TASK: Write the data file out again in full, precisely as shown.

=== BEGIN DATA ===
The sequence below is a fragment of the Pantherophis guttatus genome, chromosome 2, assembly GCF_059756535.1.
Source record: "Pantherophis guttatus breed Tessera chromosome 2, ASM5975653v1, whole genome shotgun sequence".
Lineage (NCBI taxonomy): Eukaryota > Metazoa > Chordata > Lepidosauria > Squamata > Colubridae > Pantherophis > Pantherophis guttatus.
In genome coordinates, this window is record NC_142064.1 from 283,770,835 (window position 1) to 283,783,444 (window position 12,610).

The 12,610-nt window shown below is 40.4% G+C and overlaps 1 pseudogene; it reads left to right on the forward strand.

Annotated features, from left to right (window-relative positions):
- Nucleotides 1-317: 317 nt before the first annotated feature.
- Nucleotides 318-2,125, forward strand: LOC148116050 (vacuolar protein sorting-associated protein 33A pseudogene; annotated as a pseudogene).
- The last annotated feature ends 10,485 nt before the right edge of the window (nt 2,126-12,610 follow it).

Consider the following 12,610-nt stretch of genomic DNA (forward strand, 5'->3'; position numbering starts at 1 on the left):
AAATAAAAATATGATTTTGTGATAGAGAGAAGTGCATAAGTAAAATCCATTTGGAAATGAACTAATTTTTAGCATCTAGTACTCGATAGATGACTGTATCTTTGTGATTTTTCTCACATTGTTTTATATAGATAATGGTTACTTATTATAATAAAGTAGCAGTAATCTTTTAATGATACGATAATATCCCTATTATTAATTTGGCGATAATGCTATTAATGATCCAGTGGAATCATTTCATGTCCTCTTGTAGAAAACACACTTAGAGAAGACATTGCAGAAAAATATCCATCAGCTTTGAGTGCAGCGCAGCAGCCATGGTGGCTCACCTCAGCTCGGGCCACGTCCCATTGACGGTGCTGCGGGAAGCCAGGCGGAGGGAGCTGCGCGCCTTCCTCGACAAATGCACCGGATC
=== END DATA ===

The sequence below is a fragment of the Pantherophis guttatus genome, chromosome 2, assembly GCF_059756535.1.
Source record: "Pantherophis guttatus breed Tessera chromosome 2, ASM5975653v1, whole genome shotgun sequence".
Lineage (NCBI taxonomy): Eukaryota > Metazoa > Chordata > Lepidosauria > Squamata > Colubridae > Pantherophis > Pantherophis guttatus.
In genome coordinates, this window is record NC_142064.1 from 283,770,835 (window position 1) to 283,783,444 (window position 12,610).

The 12,610-nt window shown below is 40.4% G+C and overlaps 1 pseudogene; it reads left to right on the forward strand.

Annotated features, from left to right (window-relative positions):
- Nucleotides 1-317: 317 nt before the first annotated feature.
- Nucleotides 318-2,125, forward strand: LOC148116050 (vacuolar protein sorting-associated protein 33A pseudogene; annotated as a pseudogene).
- The last annotated feature ends 10,485 nt before the right edge of the window (nt 2,126-12,610 follow it).

Consider the following 12,610-nt stretch of genomic DNA (forward strand, 5'->3'; position numbering starts at 1 on the left):
AAATAAAAATATGATTTTGTGATAGAGAGAAGTGCATAAGTAAAATCCATTTGGAAATGAACTAATTTTTAGCATCTAGTACTCGATAGATGACTGTATCTTTGTGATTTTTCTCACATTGTTTTATATAGATAATGGTTACTTATTATAATAAAGTAGCAGTAATCTTTTAATGATACGATAATATCCCTATTATTAATTTGGCGATAATGCTATTAATGATCCAGTGGAATCATTTCATGTCCTCTTGTAGAAAACACACTTAGAGAAGACATTGCAGAAAAATATCCATCAGCTTTGAGTGCAGCGCAGCAGCCATGGTGGCTCACCTCAGCTCGGGCCACGTCCCATTGACGGTGCTGCGGGAAGCCAGGCGGAGGGAGCTGCGCGCCTTCCTCGACAAATGCACCGGATC